The U.S. national debt will nearly double over the next 10 years as recession crimps government revenue while spending on retirement and medical benefits soars, official forecasts said on Tuesday.
But an estimate by the independent Congressional Budget Office took a somewhat more optimistic view of the fiscal funding gap than a separate White House midsession budget forecast, which projected a cumulative $9 trillion deficit between 2010 and 2019.
CBO's judgment pegged this number almost $2 trillion lower, at $7.1 trillion, because it assumed higher tax revenues.
The national debt now stands at more than $11 trillion.
However, both estimates anticipate a relatively swift decline in the size of the deficit in the years immediately ahead, on the basis of a return to growth in 2010, as the worst U.S. recession since the Great Depression comes to an end.
White House budget director Peter Orszag said the deficit was too high and cited this as a reason to pass President Barack Obama's healthcare reform, which is in trouble with lawmakers while opinion polls show it losing popular support.
I know that there will be some who say this report proves that we cannot afford health reform. I think that has it backward, Orszag told reporters on a conference call.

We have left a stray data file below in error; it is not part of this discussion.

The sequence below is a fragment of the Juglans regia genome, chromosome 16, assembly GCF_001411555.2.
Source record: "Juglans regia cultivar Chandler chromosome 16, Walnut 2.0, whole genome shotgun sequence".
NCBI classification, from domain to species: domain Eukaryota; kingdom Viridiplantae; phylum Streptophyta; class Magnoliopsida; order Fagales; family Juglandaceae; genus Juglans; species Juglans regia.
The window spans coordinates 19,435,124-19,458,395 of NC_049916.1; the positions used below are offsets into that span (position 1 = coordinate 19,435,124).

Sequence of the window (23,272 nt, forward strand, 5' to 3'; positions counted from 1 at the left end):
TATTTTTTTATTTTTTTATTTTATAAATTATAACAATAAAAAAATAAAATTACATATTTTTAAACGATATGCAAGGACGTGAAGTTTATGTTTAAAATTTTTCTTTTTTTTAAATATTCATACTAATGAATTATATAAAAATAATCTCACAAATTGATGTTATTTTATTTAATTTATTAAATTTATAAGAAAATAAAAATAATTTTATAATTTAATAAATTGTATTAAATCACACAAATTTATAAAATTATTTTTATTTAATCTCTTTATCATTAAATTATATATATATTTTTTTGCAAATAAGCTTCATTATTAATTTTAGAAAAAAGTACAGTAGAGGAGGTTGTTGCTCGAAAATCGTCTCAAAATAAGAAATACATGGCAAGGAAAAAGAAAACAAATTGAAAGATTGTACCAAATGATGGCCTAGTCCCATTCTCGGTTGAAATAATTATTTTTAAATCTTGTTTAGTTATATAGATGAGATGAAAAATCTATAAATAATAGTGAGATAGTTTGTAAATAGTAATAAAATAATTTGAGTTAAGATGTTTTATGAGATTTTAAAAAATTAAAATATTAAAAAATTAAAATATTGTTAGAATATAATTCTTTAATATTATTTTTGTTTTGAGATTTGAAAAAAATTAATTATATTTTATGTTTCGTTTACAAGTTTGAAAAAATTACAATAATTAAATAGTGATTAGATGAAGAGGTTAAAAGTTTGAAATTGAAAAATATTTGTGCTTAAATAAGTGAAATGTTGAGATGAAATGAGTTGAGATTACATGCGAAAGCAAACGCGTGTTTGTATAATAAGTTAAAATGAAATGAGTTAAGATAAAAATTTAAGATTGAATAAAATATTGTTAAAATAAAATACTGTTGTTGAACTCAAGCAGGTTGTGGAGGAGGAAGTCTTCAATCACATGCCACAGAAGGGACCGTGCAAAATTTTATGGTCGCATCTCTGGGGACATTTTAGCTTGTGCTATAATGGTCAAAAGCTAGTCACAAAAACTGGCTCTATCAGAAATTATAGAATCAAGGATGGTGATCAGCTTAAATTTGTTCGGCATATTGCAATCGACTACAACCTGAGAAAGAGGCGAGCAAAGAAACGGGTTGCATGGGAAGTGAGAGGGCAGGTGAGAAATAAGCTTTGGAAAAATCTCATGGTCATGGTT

The size of the fiscal gap is precisely why we must enact well-designed and fiscally responsible health reform now.
Obama's central policy priority of overhauling the U.S. healthcare system has already run into opposition from angry from critics who complain its $1 trillion pricetag is too high and who worry it will limit choice.
NEAR-TERM FORECASTS SIMILAR
The White House forecasts a $1.58 trillion deficit in fiscal 2009, matching the numbers of the CBO, while it has the deficit at $1.5 trillion in 2010, a touch higher than the $1.48 trillion projected by CBO.
One reason CBO and OMB can end up with different numbers is technical. The CBO employs a baseline method which only takes into account policies that have already become law.
On the other hand, the administration's forecasts can reflect the economic impact of policies it hopes to implement, even if they have not yet been approved by lawmakers.
Critics claim this means it can brush up its numbers to make them look better, even if the chances that it can get its full policy agenda through Congress is remote.
For example, the CBO assumes the there would be no patch for the Alternative Minimum Tax, meaning millions more Americans would have to pay higher taxes, even though Congress has agreed a temporary reprieve every year to prevent this happening. In addition, CBO assumes the tax cuts delivered by President George W Bush will expire at the end of 2010.
Orszag said that the White House numbers also assumed that some of the Bush tax cuts would be extended. Obama has pledged not to raise taxes on U.S. households earning less than $250,000 a year.